The Summer School will be hosted by the Department of Sociology, Faculty of Social Sciences, and is funded by the University of Vienna.
For more information, please see http://www.soz.univie.ac.at/marie-jahoda-summer-school-2013/general-information.
Anthropology & Sociology 2013 Semester 1 Seminar Series
Anthropology & Sociology Seminar Room
Social Sciences Building 1.30
|Adele Millard – PhD Candidate, Anth. & Soc.,UWA||March 1||Truffle in Paradise: the currency of risk, ritual and rumour in a developing agri-food ‘tradition|
|Catherine Morris – PhD Candidate, Anth. & Soc., UWA||March 8||Human rights discourse: does the nation still matter?|
|Dr Stephen Bennetts – UWA Graduate
and Dr Ross McCallum – Media, Curtin
|March 15||But is it anthropology: anthropological practice in the creation of the Carnevale of the People’s republic of Fremantle 2009-2013|
|Dr Nathalie Boucher –
|March 22 –||The Social Life of Water: Sociability in Urban Public Beaches and Pools|
|Emanuela Sala, PhD Candidate, Anth. & Soc.,UWA||April 12||“What is the second generation?” Questions of ethnicity among two cohorts of second generation Italian-Australians in Perth, Western Australia|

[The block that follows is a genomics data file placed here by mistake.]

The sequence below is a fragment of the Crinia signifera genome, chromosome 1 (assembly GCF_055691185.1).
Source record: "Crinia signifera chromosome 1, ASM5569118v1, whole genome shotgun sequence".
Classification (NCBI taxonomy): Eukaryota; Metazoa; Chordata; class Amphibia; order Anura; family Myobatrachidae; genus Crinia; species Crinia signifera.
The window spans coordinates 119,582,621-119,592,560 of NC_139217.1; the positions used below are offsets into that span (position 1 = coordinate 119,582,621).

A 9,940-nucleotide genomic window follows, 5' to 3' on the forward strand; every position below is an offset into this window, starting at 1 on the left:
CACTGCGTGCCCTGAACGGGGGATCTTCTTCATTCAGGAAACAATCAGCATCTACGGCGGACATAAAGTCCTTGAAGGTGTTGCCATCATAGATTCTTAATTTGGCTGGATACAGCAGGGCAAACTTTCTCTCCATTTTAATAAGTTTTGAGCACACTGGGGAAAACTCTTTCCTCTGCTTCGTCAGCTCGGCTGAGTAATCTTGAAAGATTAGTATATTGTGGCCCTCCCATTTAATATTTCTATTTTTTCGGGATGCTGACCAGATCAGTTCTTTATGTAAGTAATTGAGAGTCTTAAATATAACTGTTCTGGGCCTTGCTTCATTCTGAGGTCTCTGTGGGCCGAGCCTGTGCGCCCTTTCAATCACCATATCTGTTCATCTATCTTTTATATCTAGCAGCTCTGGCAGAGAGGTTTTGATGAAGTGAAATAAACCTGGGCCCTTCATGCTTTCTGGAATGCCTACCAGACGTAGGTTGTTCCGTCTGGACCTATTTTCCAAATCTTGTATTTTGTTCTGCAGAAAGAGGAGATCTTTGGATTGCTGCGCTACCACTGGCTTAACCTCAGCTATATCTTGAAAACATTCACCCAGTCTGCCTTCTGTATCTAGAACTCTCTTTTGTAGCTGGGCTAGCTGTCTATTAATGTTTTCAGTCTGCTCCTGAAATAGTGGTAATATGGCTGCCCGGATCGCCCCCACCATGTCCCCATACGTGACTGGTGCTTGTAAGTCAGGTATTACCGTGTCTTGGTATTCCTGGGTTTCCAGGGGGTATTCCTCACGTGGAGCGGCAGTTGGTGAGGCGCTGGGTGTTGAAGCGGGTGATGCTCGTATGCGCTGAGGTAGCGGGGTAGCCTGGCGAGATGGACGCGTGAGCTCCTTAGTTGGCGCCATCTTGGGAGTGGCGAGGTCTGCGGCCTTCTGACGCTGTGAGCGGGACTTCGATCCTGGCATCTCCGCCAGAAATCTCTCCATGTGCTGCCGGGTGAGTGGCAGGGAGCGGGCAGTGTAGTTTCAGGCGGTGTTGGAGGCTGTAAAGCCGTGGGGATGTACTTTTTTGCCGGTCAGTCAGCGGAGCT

|Dr Mitchell Low, Anth. & Soc., UWA||April 19||Nativeness, belonging and the politics of settlment on Norfolk Island|
|Marianne Pederson – Independent Scholar||April 26||Local landowner’s and Western conservationist’s different perceptions of development and conservation in Sandaun Province, Papua New Guinea|
|Assoc. Prof. Rob Cover, Communication Studies, UWA||May 3||Migrant Community Media, Local/Home Hybridities and Digital Transitions|
|Thijs Schut, PhD Candidate, Anth. & Soc/Asian Stud., UWA||May 10 –||Educated young people, rural authorities and village-based reactions to troubled education-to-work transitions in central Flores (eastern Indonesia)|
|Prof. Farida Fozdar, Future Fellow (A&S), UWA||May 24||Longing to Belong: ‘civic’ and ‘ethno’ belonging among refugees in Western Australia|
|Assoc. Prof Martin Forsey, Anth. & Soc., UWA||May 31||Whoops I made a MOOC: Reflections on Flipping the Classroom|
Contact: Dr Richard Davis (firstname.lastname@example.org)
IS THERE A CRISIS OF DEMOCRACY?
PROFESSOR WOLFGANG MERKEL, DIRECTOR OF THE DEMOCRACY AND DEMOCRATISATION RESEARCH PROGRAM AT THE SOCIAL SCIENCE RESEARCH CENTRE BERLIN (WZB)
Co-presented with the Institute of Democracy and Human Rights, the Australian Research Council and the Sydney Social Justice Network